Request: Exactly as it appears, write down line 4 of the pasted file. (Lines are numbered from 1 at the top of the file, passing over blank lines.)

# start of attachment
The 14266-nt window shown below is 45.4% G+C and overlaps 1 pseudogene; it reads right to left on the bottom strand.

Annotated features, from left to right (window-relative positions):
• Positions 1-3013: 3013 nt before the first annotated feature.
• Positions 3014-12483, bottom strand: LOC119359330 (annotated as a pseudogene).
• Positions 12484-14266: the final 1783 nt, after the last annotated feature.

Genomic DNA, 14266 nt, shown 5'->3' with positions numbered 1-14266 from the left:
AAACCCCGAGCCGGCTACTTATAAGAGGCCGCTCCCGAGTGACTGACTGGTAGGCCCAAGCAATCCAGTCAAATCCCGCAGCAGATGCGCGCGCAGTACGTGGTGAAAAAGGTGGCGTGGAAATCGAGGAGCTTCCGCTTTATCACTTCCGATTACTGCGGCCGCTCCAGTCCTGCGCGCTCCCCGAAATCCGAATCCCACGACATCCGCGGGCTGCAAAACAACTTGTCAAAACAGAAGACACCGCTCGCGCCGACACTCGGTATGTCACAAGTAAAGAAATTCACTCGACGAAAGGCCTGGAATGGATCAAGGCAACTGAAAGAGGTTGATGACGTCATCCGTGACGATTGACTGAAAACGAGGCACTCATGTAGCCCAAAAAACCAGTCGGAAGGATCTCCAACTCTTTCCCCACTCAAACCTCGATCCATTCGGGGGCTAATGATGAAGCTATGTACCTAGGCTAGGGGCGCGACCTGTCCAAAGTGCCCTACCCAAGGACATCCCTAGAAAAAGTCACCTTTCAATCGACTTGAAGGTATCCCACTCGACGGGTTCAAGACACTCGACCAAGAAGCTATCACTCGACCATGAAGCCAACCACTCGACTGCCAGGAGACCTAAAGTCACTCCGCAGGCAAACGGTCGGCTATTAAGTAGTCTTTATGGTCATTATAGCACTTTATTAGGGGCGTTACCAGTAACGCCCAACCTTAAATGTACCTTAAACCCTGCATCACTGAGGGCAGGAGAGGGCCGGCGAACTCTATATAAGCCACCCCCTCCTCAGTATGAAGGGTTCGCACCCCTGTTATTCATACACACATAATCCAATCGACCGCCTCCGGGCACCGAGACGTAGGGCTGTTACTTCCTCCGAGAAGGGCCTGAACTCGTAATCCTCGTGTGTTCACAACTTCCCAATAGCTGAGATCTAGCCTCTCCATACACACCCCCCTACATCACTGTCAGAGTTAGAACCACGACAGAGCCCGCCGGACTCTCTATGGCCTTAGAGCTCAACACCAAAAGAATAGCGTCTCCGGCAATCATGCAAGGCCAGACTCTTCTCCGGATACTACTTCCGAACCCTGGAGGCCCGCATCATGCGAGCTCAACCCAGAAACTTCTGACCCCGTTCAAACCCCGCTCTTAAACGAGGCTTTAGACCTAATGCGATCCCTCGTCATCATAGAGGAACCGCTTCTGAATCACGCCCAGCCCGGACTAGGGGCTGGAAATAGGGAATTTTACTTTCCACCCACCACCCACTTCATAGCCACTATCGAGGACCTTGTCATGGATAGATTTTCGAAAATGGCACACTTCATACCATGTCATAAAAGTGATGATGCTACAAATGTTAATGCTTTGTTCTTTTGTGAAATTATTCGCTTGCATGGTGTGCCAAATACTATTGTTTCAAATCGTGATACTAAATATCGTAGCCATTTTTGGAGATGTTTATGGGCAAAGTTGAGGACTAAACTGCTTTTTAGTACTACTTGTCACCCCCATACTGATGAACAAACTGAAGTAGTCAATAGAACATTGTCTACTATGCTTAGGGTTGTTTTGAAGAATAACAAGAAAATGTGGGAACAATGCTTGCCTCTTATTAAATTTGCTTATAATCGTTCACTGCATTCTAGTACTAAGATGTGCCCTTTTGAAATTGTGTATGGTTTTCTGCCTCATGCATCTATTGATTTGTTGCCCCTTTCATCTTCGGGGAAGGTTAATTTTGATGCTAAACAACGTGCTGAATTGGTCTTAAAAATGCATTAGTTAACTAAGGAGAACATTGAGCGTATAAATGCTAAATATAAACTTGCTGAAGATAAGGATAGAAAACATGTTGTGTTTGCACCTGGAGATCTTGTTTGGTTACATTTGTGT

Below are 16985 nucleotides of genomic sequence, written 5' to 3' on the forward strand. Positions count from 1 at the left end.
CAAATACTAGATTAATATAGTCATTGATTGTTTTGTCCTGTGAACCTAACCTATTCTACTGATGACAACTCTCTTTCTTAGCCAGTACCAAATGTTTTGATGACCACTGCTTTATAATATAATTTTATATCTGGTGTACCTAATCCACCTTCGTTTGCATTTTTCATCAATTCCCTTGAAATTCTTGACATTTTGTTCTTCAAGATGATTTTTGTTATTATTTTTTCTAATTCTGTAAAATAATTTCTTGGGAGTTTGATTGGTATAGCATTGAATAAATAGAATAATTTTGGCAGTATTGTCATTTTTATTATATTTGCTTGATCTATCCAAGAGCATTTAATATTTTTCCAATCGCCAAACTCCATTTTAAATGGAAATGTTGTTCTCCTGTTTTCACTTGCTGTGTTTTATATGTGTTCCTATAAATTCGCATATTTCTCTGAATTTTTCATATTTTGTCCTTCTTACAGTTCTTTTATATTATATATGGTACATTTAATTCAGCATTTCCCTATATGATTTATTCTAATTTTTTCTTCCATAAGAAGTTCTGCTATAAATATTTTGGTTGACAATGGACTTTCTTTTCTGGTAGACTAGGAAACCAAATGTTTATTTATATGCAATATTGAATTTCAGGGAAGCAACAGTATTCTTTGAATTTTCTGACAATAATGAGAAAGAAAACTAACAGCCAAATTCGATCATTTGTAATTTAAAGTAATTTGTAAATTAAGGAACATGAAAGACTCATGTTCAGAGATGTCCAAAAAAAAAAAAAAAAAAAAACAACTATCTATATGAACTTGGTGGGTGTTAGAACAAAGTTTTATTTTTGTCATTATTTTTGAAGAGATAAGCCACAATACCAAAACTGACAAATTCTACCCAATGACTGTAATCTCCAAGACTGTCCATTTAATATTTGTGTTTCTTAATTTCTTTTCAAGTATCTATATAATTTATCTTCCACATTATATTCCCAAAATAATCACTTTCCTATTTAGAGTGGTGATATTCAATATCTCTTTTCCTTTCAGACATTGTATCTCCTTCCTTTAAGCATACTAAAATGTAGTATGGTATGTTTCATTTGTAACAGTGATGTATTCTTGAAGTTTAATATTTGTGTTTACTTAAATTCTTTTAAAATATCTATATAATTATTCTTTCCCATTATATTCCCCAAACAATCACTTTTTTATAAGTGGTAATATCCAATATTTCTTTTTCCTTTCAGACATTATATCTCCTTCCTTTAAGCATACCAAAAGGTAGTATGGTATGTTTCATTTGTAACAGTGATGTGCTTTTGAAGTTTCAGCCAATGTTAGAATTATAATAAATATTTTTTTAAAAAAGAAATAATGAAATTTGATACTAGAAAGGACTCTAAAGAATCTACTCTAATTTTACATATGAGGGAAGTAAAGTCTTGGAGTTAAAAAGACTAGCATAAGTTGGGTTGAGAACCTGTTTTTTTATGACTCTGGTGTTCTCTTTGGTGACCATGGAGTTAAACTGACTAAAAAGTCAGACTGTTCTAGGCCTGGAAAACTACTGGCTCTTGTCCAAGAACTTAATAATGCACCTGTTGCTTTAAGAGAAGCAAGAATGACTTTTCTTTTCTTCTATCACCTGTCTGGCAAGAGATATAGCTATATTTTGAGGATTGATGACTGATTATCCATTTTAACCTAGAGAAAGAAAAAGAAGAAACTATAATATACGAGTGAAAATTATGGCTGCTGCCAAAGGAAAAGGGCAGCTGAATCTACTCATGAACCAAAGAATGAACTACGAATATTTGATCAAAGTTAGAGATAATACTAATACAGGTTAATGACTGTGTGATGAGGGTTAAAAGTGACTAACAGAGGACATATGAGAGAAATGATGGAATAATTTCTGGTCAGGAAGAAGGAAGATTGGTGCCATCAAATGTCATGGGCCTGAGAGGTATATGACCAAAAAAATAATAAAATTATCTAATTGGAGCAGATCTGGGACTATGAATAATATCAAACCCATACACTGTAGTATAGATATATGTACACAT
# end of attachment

• Positions 3014-12483, bottom strand: LOC119359330 (annotated as a pseudogene).